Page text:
In United States v. Chestnut, the Second Circuit (Sullivan, joined by Cabranes and Raggi) dismissed as moot a defendant’s appeal from the denial of his compassionate release motion, where the defendant had completed his sentence, and had “neither requested that the district court reduce his term of [supervised release] nor advanced any arguments to suggest that such a reduction is warranted.”
Chestnut sought compassionate release based on (i) his need to care for his children after their removal from their mother’s custody; and (ii) his medical conditions, which placed him at risk of severe illness from COVID-19. The district court (Daniels, SDNY) denied the motion. While Chestnut’s appeal was pending, he was released from BOP custody.
The Circuit concluded that the appeal was moot because Chestnut only sought a reduced prison sentence, and his prison sentence was now complete. In some cases, the Circuit said, “an appeal challenging a criminal sentence will not be rendered moot when the defendant is released from prison so long as the defendant is still subject to a term of supervision.” That’s because “[a]rguments for a shorter overall sentence could potentially cause the district court to reduce a defendant’s term of supervision, whether because the original term is deemed to have been too long from inception or to compensate for the excess time the defendant served in prison.” But this was not such a case: Chestnut had only sought release from prison, and his grounds for compassionate release (child care and COVID-19 risk) only pertained to his prison term, not his supervision.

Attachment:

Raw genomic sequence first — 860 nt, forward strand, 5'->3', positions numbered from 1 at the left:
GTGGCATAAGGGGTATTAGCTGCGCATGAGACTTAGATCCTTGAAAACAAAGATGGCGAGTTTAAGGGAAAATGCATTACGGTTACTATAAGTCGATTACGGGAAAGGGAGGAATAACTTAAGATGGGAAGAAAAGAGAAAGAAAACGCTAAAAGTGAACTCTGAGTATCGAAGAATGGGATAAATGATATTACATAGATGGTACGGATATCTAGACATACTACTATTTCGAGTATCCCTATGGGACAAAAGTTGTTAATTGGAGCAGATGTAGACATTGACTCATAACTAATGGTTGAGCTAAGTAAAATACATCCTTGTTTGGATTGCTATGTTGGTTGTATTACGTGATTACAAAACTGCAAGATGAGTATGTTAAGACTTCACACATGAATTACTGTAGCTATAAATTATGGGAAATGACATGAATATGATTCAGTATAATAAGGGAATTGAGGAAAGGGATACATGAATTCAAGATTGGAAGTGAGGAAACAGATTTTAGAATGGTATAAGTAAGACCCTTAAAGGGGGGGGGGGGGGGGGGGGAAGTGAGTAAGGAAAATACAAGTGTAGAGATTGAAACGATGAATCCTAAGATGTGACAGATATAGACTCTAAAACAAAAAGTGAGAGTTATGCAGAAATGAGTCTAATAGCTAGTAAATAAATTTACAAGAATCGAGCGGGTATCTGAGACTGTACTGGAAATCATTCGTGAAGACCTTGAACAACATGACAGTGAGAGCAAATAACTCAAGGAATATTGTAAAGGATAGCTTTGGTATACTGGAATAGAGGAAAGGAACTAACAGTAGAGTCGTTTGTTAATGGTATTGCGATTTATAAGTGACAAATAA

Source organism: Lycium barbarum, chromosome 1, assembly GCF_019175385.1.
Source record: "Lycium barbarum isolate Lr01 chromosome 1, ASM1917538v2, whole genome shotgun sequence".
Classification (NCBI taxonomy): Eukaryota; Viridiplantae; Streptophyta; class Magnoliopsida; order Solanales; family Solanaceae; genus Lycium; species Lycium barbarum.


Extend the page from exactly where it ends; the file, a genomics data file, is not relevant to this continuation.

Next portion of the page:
Finally, although his appeal was moot, the Circuit noted that Chestnut could move to reduce his term of supervision pursuant to 18 U.S.C. § 3583(e) and FRCP 32.1(c).